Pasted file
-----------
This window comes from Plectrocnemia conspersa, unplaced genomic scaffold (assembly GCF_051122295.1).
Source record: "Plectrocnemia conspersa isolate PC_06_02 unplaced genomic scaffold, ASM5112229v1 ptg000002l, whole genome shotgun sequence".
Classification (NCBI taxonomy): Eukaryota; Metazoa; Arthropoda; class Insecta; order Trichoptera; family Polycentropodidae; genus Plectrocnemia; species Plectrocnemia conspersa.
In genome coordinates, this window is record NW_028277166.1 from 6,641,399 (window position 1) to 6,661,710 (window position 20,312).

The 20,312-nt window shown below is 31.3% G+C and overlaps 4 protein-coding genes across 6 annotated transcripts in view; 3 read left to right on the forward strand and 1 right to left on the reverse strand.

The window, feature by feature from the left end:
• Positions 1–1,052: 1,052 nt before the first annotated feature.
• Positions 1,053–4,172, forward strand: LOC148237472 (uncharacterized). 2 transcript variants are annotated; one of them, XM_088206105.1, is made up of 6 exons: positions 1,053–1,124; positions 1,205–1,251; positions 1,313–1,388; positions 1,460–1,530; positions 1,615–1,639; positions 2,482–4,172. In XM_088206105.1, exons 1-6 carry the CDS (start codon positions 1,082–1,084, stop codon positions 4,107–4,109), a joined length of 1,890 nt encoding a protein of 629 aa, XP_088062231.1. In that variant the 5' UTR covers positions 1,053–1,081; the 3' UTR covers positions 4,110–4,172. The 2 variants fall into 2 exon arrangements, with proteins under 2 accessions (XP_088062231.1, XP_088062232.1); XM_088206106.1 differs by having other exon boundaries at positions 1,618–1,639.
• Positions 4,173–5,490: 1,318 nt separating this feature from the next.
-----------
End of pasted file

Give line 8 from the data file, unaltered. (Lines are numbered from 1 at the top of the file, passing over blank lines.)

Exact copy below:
• Positions 1,053–4,172, forward strand: LOC148237472 (uncharacterized). 2 transcript variants are annotated; one of them, XM_088206105.1, is made up of 6 exons: positions 1,053–1,124; positions 1,205–1,251; positions 1,313–1,388; positions 1,460–1,530; positions 1,615–1,639; positions 2,482–4,172. In XM_088206105.1, exons 1-6 carry the CDS (start codon positions 1,082–1,084, stop codon positions 4,107–4,109), a joined length of 1,890 nt encoding a protein of 629 aa, XP_088062231.1. In that variant the 5' UTR covers positions 1,053–1,081; the 3' UTR covers positions 4,110–4,172. The 2 variants fall into 2 exon arrangements, with proteins under 2 accessions (XP_088062231.1, XP_088062232.1); XM_088206106.1 differs by having other exon boundaries at positions 1,618–1,639.